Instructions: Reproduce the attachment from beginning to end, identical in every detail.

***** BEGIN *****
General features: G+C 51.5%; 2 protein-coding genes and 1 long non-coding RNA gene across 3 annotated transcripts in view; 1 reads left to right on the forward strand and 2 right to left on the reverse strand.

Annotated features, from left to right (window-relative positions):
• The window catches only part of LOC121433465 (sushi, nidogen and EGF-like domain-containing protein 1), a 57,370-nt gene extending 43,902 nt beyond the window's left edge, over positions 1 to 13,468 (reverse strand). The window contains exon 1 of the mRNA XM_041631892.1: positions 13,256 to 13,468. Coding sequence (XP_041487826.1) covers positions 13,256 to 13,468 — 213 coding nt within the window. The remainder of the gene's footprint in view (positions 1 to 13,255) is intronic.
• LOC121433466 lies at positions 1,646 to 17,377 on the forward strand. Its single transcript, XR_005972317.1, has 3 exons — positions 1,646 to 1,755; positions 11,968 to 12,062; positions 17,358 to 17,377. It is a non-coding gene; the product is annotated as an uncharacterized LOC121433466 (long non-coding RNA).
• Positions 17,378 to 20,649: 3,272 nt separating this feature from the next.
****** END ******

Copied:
General features: G+C 51.5%; 2 protein-coding genes and 1 long non-coding RNA gene across 3 annotated transcripts in view; 1 reads left to right on the forward strand and 2 right to left on the reverse strand.

Annotated features, from left to right (window-relative positions):
• The window catches only part of LOC121433465 (sushi, nidogen and EGF-like domain-containing protein 1), a 57,370-nt gene extending 43,902 nt beyond the window's left edge, over positions 1 to 13,468 (reverse strand). The window contains exon 1 of the mRNA XM_041631892.1: positions 13,256 to 13,468. Coding sequence (XP_041487826.1) covers positions 13,256 to 13,468 — 213 coding nt within the window. The remainder of the gene's footprint in view (positions 1 to 13,255) is intronic.
• LOC121433466 lies at positions 1,646 to 17,377 on the forward strand. Its single transcript, XR_005972317.1, has 3 exons — positions 1,646 to 1,755; positions 11,968 to 12,062; positions 17,358 to 17,377. It is a non-coding gene; the product is annotated as an uncharacterized LOC121433466 (long non-coding RNA).
• Positions 17,378 to 20,649: 3,272 nt separating this feature from the next.